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PRI's Environmental News Magazine

West Virginia Flood

Air Date: Week of May 17, 2002

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Recent floods in West Virginia have damaged many homes and businesses in southern West Virginia. Many residents are blaming logging and strip mining for the floods. But, as Jeff Young reports, scientists say the causes are not clear.

Transcript

CURWOOD: Welcome to Living on Earth. I’m Steve Curwood. Recently, a U.S. District judge in West Virginia ruled that it’s illegal for mine operators to dump debris from mountaintop removal into valleys and streams. That ruling is being appealed by the Bush administration. But some believe this mining waste, as well as hillside logging, have contributed to the latest disastrous floods in West Virginia. In the past 10 months at least a dozen people have been killed by two major floods in the southern part of the state. Jeff Young of West Virginia Public Broadcasting reports from McDowell County, which was hardest hit by the recent high water.

[SOUND OF FLOWING WATER]

YOUNG: The flash floods of May 2nd damaged or destroyed a third of the homes in the town of Coalwood. It’s the second major flood in 10 months. Coalwood residents wonder if their town’s two namesake industries are responsible.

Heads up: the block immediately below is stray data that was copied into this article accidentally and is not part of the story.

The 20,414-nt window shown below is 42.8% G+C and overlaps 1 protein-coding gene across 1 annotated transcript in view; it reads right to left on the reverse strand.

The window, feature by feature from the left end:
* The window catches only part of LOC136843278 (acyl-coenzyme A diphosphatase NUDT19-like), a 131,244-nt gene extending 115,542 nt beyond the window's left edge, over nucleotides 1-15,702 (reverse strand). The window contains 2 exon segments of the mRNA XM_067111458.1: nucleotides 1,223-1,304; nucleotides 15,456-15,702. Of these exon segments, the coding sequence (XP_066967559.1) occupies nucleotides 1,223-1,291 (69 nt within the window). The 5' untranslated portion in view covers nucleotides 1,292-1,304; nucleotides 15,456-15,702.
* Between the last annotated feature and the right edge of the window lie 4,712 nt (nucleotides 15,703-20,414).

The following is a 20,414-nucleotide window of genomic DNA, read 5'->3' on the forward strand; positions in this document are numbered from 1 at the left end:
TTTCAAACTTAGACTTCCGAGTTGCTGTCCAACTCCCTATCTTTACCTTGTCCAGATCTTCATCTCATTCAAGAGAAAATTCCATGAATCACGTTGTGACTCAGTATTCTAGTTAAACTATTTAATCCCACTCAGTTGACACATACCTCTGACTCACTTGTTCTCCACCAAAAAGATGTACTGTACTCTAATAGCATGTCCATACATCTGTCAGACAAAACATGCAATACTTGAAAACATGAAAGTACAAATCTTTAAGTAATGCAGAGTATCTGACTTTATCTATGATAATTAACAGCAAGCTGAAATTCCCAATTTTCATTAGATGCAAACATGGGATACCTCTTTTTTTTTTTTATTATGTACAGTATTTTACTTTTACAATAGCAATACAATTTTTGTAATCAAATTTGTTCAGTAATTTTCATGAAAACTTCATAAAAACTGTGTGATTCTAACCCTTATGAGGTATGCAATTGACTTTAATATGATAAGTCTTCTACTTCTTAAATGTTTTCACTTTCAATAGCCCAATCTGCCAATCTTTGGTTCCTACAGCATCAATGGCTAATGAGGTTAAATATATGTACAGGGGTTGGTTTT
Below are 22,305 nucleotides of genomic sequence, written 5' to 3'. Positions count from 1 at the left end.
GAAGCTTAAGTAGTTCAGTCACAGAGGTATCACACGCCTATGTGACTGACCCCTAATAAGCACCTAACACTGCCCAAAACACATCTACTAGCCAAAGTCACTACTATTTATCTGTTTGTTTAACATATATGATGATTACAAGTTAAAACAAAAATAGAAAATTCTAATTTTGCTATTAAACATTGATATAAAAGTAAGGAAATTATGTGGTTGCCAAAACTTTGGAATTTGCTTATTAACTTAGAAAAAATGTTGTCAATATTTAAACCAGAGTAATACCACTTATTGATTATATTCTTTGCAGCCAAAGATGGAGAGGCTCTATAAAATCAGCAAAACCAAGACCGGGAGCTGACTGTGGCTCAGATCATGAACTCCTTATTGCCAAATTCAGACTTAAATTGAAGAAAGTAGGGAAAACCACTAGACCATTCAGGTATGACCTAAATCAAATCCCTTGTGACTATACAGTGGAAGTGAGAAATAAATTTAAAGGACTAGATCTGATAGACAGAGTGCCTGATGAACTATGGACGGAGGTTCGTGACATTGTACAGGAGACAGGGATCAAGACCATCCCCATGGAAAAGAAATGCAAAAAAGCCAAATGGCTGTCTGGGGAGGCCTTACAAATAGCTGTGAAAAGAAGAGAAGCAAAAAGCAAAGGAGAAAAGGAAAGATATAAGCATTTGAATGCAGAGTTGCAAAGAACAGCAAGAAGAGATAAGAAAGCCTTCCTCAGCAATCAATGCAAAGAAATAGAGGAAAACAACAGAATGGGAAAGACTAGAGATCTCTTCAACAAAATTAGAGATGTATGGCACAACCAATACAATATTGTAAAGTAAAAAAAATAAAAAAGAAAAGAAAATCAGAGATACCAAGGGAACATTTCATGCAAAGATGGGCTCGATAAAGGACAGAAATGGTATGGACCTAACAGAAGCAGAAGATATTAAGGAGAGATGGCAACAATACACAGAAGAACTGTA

TABOR: I was born and raised right here in this camp. I’ve never seen it like this. This is unreal.

YOUNG: Rollins Tabor’s home was surrounded by water after a landslide diverted a stream into his street. The slide is just below a steep, treeless logging site.

TABOR: They’ve logged it and logged it and logged it and logged it, and it’s literally destroyed it. I mean, that’s why all the water has come in here on us.

YOUNG: Logging in McDowell County is up by one third in recent years. Land logged in the last three years covers some six percent of the county.

[SOUND OF SHOVELING]

YOUNG: In nearby Turnhole Branch, even some homes far uphill from the swollen Tug Fork River did not escape damage. Large, jagged rocks, some the size of bowling balls, came tumbling down with water from the top of the hill. Lorenzo Thomas stands among the rocky debris that now paves his neighborhood.

THOMAS: Yeah, it’s a whole lot buddy, it’s too much. It shouldn’t have happened. They did something wrong up there. All this wouldn’t have come down here with that water. It came from some strip job up on the mountain, back up at the end of the hollow.

YOUNG: The strip mine above Thomas’s house is one of hundreds of abandoned surface mines in the state, places where bankrupt coal companies walked away from the damage caused by years of bulldozing and blasting. At this site, waste rock from the cut hillsides was piled around the mine, but the heavy rains sent tons of that rock hurtling onto the homes in the hollow below. An analysis of state mining records by the Ohio Valley Environmental Coalition shows old and active strip mines covering more than 18,000 acres of McDowell County.

Mountaintop removal mines also bury hundreds of miles of streams in the state’s southern counties as companies blast the tops from hills and dispose of the waste rock and dirt in massive valley fills. West Virginia University geology professor Steve Kite says mining is making unprecedented changes to the land.